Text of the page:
A call to aid third-world consumers

By , Special to The Christian Science Monitor

Consumer organizations and activists from all over the world have just launched a campaign against the sale of dangerous, shoddy, or unnecessary goods in the third world.

The leaders of national consumer groups meeting here under the auspieces of the International Organization of Consumer Unions (IOCU) almost unanimously regarded the recent action by the World Health Organization against the Swiss firm Nestle and other distributors of infant foods to developing countries as a watershed.

They feel it should be followed by greater militancy in defense of third-world consumers, who to them represent even more vulnerable victims than their wealthier counterparts.

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Arturo Lomeli, of the Mexican Association for studies in Consumer Protection, called the problem of hazardous products "the ubiquitous nightmare for the people of the third world." He and other participants outlined example after example of dangerous or inappropriate products that had been dumped on third-world markets by multinational companies from the United States, Western Europe, Japan, or Australia.

T"world car" concept and banned or restricted hazardous drugs, to high nicotine and tar cigarettes or inflamable pyjamas. Also coming under attack were the attempts of these large international firms to impose Western goods and consumption patters on low-income residents of the developing countries. In many cases, they charged, goods promoted through heavy advertising and price undercutting are costlier but less beneficial than the locally made product.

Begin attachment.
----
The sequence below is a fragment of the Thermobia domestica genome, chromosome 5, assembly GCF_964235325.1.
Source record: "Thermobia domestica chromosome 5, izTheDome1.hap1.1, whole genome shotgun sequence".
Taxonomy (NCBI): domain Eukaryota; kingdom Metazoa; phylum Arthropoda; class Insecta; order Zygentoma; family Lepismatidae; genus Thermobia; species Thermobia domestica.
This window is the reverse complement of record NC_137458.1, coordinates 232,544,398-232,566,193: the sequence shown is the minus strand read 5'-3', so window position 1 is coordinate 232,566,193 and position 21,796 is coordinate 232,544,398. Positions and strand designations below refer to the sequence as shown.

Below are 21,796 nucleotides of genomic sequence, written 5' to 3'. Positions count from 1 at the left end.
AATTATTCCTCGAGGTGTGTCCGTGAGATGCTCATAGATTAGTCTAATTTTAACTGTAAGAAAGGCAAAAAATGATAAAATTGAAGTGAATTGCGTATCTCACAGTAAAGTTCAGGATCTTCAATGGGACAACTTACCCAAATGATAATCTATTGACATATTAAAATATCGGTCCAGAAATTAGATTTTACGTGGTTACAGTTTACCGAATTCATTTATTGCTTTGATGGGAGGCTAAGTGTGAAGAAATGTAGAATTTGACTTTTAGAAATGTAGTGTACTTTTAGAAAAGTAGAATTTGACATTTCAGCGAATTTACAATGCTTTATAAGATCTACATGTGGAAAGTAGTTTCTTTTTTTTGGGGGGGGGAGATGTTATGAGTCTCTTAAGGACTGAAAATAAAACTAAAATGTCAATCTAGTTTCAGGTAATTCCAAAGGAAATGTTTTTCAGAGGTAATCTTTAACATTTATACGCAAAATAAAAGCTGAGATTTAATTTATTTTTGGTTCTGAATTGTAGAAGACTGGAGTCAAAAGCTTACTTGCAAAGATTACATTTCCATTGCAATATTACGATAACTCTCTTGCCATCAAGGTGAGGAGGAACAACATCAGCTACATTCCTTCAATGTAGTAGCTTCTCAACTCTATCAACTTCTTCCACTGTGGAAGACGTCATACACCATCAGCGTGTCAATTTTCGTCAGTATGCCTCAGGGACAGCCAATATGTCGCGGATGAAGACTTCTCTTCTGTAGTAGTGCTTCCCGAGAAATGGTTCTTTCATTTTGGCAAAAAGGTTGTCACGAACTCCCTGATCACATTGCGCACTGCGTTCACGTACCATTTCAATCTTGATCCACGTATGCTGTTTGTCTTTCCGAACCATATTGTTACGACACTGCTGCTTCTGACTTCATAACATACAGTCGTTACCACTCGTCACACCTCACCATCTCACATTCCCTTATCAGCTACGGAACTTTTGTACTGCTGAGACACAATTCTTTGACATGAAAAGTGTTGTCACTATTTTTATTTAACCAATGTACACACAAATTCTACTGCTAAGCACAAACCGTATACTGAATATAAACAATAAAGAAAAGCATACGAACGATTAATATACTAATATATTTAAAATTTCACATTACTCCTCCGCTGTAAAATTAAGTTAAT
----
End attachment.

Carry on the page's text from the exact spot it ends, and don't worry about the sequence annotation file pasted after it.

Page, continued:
As an illustration of how consumers across the world can be victimized by dangerous products, five Japanese invalids in wheelchairs out of the estimated 11,000 persons stricken by one pharmaceutical preparation, attended the meeting. Although the European firm manufacturing the product has reportedly paid heavy damages and apologized to the Japanese victims of the substance, it continues to market the drug in the developing world, often with no accompanying warning, according to participants at the meeting.

Anwar Fazal of Malaysia, the IOCU president, expressed fear that the problem of dangerous products being exported to the third world could worsen. He said this may result from President Reagan's rescinding a Carter administration restriction on the shipment of goods banned or limited in the United States.

"We are back to square one on this," he commented. He also noted that pressures for new third-world consumers for Western products and the dependent marketing and government systems in the poor countries are aggravating the problem.

Exports of banned or circumscribed products from the United States amount to , consumer advocates are considered political agitators. "If you involve yourself in direct action organizing, you run dangers."

Nevertheless, the international consumer movement seems to be making inroads in a number of third-world countries and is developing its own network of interest and contacts. For instance, the consumer organizers meeting in The Hague worked out plans for the opration of an international "consumers' interpol" against the dumping of dangerous products. At the meeting, Holland's Prince Klaus announced his government's contribution of $50,000 to this operation.

Under this system, consumer groups would alert their contacts in the third world to be on the lookout for products found to be dangerous or banned on Western markets.

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